Gao Peiqi was born in China in 1949 and arrived in Britain in 1992. He describes how at first he did not keep in touch with his family, for their safety, and how receiving letters from his mother later made him feel.
Listen to Mr Gao (in Mandarin, mp3, 642kb)
Read trascript in Mandarin (pdf, 75kb)
'At the beginning I completely lost touch with them. My family learnt about my whereabouts and what I had been doing through the radio broadcasting, television. That’s because in Shenzhen they could receive television broadcasts from Hong Kong, so when they watched TV programmes from Hong Kong, they started to realise that I had already arrived in Hong Kong, then from Hong Kong to the UK, through this channel.
'I knew, in that situation, that my home phone would be bugged, letters addressed to them would be held up, including parcels which were sent to them, destroyed by the Chinese Communist government. It is like a random check, these were viciously destroyed before being returned to me. Under these circumstances, I decided not to continue to bring more trouble to my family. So for a long time we did not have any normal contact…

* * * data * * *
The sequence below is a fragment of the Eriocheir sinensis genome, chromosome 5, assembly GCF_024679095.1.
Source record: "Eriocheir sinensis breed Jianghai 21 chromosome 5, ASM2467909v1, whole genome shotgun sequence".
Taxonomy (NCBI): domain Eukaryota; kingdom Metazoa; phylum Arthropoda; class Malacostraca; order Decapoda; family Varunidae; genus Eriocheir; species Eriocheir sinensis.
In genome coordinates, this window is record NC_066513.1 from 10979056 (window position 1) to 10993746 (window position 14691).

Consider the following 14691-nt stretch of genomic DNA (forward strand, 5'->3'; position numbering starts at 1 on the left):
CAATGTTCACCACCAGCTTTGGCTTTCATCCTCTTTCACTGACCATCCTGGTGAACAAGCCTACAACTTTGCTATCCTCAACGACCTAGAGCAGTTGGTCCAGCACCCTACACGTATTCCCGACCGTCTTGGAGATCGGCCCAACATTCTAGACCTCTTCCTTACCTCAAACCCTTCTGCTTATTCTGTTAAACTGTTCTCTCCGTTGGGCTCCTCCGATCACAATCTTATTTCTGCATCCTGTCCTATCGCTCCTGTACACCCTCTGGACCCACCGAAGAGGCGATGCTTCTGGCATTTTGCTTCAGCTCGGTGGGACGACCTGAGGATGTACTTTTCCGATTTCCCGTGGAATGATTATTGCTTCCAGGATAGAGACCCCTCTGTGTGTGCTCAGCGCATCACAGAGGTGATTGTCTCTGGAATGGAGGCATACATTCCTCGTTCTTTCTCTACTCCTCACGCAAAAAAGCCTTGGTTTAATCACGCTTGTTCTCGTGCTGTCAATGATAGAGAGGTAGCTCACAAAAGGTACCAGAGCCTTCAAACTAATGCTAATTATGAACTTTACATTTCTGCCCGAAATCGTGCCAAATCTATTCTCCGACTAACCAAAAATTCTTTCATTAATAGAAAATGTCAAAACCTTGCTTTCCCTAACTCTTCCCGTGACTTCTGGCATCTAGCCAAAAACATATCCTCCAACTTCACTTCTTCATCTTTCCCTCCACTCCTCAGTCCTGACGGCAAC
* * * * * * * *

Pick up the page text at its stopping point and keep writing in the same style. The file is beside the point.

'Things became better a few years later and continue to improve, until now… Later on, mainly through sending letters, I wrote to my family; my family wrote back. I was aware that we shouldn’t exchange any political opinions. I only talked about everyday life, how is my health, all the same.
'But when I read the letter [from my mother], it was like I saw her face. When I received a letter, I felt close to them and my heart was filled with warmth. I was alone in Britain, and it meant a lot to me that my family still cared about me. It gave me a lot of emotional support in this lonely environment.'
Copyright Evelyn Oldfield Unit